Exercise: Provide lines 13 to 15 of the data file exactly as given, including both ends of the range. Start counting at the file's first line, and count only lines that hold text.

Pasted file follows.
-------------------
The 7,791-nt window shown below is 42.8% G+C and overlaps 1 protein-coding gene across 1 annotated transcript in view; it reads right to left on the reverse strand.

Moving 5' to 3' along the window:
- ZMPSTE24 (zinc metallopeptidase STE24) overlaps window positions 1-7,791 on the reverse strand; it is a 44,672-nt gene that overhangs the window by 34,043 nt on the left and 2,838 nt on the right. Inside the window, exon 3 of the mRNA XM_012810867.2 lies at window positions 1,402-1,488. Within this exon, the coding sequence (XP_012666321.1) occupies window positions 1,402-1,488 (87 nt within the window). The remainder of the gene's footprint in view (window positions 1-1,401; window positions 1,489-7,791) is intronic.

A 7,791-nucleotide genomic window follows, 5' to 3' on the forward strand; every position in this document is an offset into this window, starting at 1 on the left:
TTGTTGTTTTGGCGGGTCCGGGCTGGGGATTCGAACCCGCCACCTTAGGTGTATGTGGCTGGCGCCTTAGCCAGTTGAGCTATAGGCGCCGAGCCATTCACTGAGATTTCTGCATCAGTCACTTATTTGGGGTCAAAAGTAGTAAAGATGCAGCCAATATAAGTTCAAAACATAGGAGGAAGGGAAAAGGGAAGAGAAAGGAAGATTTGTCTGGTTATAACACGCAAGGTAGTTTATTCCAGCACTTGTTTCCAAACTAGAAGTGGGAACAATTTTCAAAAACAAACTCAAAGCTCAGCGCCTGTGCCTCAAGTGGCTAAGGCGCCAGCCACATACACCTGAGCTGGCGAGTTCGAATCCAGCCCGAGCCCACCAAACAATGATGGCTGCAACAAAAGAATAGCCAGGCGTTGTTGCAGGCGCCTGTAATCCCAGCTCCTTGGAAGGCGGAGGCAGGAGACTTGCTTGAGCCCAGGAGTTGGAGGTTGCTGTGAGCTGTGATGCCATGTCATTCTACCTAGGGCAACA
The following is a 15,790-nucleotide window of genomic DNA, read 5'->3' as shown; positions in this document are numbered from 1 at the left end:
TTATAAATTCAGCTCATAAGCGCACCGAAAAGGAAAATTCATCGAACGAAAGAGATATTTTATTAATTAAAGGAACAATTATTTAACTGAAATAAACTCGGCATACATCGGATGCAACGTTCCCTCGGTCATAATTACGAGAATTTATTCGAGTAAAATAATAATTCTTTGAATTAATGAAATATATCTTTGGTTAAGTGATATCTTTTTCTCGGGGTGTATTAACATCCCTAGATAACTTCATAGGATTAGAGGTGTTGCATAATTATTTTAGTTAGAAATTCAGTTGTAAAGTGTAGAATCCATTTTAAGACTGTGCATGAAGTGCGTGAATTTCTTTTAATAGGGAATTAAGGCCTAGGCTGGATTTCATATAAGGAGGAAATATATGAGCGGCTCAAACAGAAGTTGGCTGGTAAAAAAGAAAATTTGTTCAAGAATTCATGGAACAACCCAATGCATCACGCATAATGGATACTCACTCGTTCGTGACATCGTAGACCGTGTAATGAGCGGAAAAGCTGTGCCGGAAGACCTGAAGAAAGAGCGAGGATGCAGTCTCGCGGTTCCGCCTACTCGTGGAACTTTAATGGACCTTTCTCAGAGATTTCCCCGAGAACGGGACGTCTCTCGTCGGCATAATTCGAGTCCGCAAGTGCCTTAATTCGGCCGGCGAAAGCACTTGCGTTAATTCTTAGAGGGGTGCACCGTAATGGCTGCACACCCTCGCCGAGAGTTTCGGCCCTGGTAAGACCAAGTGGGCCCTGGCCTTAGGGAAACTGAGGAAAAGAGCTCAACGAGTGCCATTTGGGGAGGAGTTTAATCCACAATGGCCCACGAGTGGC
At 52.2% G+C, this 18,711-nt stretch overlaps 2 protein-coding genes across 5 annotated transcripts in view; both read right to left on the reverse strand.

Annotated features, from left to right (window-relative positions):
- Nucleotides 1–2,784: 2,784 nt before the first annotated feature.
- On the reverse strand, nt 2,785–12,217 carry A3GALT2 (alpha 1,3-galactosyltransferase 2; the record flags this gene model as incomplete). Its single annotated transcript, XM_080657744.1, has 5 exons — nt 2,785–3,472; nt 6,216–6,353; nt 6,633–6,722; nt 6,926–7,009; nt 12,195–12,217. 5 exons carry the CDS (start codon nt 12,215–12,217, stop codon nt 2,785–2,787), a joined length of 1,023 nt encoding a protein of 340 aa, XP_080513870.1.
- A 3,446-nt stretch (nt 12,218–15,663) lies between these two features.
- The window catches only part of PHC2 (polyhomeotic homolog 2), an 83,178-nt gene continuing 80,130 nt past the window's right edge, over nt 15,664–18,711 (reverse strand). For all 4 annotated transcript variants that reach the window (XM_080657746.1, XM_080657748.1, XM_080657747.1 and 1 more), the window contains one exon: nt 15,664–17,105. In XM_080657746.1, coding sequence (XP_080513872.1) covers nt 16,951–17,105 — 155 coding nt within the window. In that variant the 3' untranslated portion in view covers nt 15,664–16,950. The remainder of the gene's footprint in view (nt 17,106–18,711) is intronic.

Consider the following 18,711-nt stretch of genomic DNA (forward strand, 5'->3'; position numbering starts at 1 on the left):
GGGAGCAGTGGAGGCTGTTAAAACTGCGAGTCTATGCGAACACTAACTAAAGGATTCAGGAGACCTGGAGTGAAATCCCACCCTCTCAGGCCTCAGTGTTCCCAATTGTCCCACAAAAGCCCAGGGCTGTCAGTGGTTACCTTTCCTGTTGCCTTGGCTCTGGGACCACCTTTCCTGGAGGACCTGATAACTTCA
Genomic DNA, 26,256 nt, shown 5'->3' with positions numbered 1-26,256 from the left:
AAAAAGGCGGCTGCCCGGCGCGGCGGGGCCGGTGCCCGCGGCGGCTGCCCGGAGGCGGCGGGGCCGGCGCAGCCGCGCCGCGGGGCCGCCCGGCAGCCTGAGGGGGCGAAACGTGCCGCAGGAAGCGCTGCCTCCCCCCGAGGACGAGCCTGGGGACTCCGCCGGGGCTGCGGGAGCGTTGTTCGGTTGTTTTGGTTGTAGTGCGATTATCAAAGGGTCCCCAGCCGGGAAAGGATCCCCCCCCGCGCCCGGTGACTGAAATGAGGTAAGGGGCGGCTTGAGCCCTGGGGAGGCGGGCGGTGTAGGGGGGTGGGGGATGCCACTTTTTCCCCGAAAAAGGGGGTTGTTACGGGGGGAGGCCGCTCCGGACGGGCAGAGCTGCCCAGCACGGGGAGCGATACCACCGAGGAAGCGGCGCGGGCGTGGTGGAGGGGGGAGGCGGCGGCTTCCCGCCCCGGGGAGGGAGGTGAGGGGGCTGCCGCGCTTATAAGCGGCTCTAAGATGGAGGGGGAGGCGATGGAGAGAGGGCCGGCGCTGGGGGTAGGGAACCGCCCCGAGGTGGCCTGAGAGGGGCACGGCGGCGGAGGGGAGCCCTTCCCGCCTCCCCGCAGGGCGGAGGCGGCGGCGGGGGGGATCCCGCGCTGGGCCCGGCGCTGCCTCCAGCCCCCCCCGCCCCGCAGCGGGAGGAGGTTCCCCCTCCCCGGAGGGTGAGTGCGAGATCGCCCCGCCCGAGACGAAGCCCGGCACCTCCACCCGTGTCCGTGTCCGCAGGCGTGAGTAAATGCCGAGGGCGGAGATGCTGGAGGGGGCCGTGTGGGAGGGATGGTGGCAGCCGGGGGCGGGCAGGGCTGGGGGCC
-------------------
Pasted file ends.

- The window catches only part of PHC2 (polyhomeotic homolog 2), an 83,178-nt gene continuing 80,130 nt past the window's right edge, over nt 15,664–18,711 (reverse strand). For all 4 annotated transcript variants that reach the window (XM_080657746.1, XM_080657748.1, XM_080657747.1 and 1 more), the window contains one exon: nt 15,664–17,105. In XM_080657746.1, coding sequence (XP_080513872.1) covers nt 16,951–17,105 — 155 coding nt within the window. In that variant the 3' untranslated portion in view covers nt 15,664–16,950. The remainder of the gene's footprint in view (nt 17,106–18,711) is intronic.

Consider the following 18,711-nt stretch of genomic DNA (forward strand, 5'->3'; position numbering starts at 1 on the left):
GGGAGCAGTGGAGGCTGTTAAAACTGCGAGTCTATGCGAACACTAACTAAAGGATTCAGGAGACCTGGAGTGAAATCCCACCCTCTCAGGCCTCAGTGTTCCCAATTGTCCCACAAAAGCCCAGGGCTGTCAGTGGTTACCTTTCCTGTTGCCTTGGCTCTGGGACCACCTTTCCTGGAGGACCTGATAACTTCA